Everything Old is New Again
Todd Snyder and L.L.Bean pair up for the Maine retailer's first designer collaboration
L.L.Bean is best known for capturing the spirit of Americana, for producing fashionable yet utilitarian wares, and for its history of craftsmanship and innovation. When Todd Snyder, the American fashion designer who is incidentally known for these same three things, connected with the company he had admired his entire life, L.L.Bean’s first high-fashion collaboration was born. In advance of the October 30 launch, we spoke with Snyder and Owen Kelly, vice president of product creation for L.L.Bean and fellow Morrissey fan, about creating a fresh vision while preserving heritage.
Maine magazine: First things first, what kicked this collaboration off?
Todd Snyder: L.L.Bean obviously has always been on my radar. It’s one of those things you grow up with. You have L.L.Bean boat and totes and you’ve got the duck boots, as we all call them in Iowa. It was just part of when you grew up. Your mom would buy clothes for you when you were growing up, and you always got a smorgasbord of different things.
As I got into fashion, I started taking notes on brands that have been around for a long period of time. If you asked most people when L.L.Bean was founded, they wouldn’t know the date. But as I started getting into collaborations, I always have taken note of brands that have been around for more than a century. I’ve probably been courting L.L.Bean ever since I started my own brand.
MM: Has L.L.Bean done something like this in the past?
Owen Kelly: We’ve never done anything like this before. When Todd was bringing all of these iconic American collaborations together at J. Crew, that’s when he got on my radar. I just really loved what he had done there, bringing those classic American brands into a different kind of perspective and a different limelight.
MM: How does a collaboration like this work?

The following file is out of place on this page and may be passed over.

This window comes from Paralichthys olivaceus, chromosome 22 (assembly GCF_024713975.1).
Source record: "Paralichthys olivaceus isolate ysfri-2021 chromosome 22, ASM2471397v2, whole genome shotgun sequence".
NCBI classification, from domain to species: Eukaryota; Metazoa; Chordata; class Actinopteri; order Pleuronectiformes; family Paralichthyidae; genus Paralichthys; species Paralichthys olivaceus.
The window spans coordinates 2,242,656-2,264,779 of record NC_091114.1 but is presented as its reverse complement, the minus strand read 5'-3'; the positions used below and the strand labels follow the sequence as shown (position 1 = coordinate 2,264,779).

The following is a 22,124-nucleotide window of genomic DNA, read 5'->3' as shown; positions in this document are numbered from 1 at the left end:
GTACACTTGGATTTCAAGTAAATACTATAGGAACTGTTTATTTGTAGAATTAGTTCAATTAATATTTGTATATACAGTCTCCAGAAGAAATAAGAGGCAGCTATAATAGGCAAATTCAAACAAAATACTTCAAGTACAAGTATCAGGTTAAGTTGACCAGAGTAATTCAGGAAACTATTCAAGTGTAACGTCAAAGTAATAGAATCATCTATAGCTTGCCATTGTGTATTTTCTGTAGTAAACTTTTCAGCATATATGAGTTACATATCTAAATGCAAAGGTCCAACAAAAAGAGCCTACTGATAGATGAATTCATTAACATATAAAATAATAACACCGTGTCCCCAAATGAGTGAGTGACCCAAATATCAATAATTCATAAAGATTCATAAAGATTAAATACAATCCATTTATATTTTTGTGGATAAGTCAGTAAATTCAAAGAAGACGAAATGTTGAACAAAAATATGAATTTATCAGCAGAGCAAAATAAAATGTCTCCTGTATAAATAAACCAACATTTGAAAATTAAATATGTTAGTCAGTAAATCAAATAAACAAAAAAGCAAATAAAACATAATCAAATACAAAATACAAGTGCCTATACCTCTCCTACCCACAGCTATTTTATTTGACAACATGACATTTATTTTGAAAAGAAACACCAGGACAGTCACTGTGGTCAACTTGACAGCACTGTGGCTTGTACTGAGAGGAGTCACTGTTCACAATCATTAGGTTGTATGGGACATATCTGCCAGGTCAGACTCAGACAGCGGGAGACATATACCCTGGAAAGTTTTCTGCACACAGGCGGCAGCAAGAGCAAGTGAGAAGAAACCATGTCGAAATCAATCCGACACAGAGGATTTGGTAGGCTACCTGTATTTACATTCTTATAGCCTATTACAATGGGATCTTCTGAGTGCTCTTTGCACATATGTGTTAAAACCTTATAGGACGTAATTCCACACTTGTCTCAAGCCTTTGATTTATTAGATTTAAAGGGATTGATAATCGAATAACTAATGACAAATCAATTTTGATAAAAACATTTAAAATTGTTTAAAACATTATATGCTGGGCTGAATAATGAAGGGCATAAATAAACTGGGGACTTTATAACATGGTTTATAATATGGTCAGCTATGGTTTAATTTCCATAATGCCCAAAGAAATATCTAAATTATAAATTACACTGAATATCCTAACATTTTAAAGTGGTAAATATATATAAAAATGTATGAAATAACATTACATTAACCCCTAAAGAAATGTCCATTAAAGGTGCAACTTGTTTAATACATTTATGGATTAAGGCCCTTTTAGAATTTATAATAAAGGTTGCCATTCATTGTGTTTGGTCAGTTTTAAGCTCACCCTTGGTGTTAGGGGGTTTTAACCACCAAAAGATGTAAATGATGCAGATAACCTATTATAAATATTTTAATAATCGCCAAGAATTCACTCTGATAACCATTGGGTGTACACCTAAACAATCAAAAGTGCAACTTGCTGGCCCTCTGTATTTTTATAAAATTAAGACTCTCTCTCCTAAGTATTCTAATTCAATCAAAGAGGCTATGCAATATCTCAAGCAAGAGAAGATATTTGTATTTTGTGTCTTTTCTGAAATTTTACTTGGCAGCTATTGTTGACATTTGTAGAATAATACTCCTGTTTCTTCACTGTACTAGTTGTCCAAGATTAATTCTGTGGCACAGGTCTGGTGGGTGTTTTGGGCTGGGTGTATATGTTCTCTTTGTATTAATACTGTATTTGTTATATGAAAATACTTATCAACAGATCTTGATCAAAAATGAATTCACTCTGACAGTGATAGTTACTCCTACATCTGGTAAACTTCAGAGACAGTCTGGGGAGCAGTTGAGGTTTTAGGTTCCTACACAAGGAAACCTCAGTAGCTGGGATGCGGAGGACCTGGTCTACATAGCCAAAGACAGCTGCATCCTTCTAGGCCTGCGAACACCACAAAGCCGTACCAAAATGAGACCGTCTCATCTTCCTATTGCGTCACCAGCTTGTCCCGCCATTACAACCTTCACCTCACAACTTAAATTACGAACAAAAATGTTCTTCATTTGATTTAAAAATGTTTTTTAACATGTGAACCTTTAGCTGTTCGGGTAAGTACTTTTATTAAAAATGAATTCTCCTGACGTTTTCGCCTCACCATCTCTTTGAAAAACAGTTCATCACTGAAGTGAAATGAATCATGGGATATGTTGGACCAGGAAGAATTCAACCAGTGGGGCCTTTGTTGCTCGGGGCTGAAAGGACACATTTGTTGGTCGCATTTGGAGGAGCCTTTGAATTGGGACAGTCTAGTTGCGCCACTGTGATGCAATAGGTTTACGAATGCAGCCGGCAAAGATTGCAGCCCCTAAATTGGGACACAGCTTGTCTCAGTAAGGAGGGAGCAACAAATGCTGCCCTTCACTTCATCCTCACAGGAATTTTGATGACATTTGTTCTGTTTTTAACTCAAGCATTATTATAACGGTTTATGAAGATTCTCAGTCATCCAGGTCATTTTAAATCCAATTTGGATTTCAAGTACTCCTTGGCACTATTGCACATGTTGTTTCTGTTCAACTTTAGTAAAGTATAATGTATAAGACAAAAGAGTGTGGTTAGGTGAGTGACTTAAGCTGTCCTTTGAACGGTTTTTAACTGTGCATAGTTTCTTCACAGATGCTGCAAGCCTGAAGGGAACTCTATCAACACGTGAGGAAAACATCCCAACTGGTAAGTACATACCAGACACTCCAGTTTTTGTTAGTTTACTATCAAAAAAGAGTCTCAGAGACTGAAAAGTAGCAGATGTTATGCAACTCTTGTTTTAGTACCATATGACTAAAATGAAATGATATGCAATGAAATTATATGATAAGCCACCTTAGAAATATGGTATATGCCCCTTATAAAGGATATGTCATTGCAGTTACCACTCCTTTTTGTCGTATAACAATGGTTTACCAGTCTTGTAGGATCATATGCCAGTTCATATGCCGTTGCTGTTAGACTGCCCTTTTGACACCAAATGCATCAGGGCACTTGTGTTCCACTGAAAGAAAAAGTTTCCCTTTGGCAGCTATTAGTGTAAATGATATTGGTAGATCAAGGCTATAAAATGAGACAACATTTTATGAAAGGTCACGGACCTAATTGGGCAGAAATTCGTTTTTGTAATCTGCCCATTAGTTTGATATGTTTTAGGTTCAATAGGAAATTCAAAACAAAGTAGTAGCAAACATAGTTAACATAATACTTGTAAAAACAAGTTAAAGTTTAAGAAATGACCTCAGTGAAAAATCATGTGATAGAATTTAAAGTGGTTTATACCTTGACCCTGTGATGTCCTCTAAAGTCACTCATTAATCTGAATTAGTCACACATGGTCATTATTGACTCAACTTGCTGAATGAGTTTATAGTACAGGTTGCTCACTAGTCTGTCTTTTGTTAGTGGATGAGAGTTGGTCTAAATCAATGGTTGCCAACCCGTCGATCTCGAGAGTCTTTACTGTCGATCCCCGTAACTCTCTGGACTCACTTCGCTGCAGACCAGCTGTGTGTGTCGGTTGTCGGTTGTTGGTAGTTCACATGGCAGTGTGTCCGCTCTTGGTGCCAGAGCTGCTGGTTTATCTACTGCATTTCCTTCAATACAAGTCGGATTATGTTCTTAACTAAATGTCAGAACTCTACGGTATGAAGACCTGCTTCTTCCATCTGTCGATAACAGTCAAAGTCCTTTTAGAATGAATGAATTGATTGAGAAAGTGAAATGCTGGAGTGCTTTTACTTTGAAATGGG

TS: It’s a relationship. It’s almost like getting into a new friendship because you’re really getting to know someone else. There’s definitely a trust piece to this whole thing. They’re literally opening their doors to their archives and allowing me to go through things that no one else outside the company gets to see—whether it’s old catalogs, old garments, or old Bean boots. I could’ve spent a week in there and still not get through everything. I almost look at it with a historian’s approach.
The team at L.L.Bean is so humble, and they’re very proud that they’re humble. Coming from Iowa, I think I’m very much the same way. That’s how I approach a lot of things; I’m not going to come in saying it’s my way or no way. It’s really a partnership. They know everything about what it’s like to be a Mainer, but also what it’s like to make great clothes that are great quality and aren’t overly expensive. And part of that journey is for me to really tell their story in a different way.
OK: Todd is such an expert with the collaborations, and he has really guided us through this. He has so much integrity, respect, and trust for L.L.Bean. That is something that we’ve learned over the last year. It has really been a case of just trusting each other. I knew something could come from this the first time he came and we weren’t even at the archive. We have some vintage samples floating about here and he was just picking up samples, old vintage blankets from the ’40s, and you could just see his excitement. The beauty of this is for him to reimagine his vision for the brand in such a beautiful, respectful way.
MM: Can you talk a little bit about the design process?
TS: What I was doing with the archive was the first step in the journey, and we spent hours going through everything from customer letters to letters from Leon, which I found incredibly interesting. That was the first time I discovered he was actually a person, which I was kind of embarrassed by. You just think L.L.Bean, this ubiquitous brand, and you forget there was a founder. If you look at old photos of him, he was a really stylish dude. He always wore a tie; he always had this affinity for apparel. I really wanted the collection to be about the man himself. He was an incredibly cool dude.
So, I started there, and spent a lot of time in the archives, and spent a lot of time researching online. Went to Bean’s, as they say, and bought the books. I spent two days up there. I probably should have stayed up for a week. I really just tried to immerse myself in all this great history. They took me through the factory and gave me a tour. I got to see how all this stuff was made and the level of quality.
Then I worked with an amazing team—I don’t know if you’d call them designers or technicians. They are so proficient at designing. They’re totally old school. They still draw by hand. They do all their tech packs by hand. The knowledge they have and the amount of detail that they put into their work is tremendous.
MM: What is it like to launch something like this amidst a pandemic?
TS: I didn’t know what Zoom was until March. Seriously, though, we live in a digital age, and 90 percent of our business is digital. We have three stores, two in New York City and then one in East Hampton, and they’re probably 50 percent of what they used to be, for obvious reasons. But we know we’ll get through it.
To read about Snyder’s collaboration with Kennebunkport’s Hidden Pond, click here.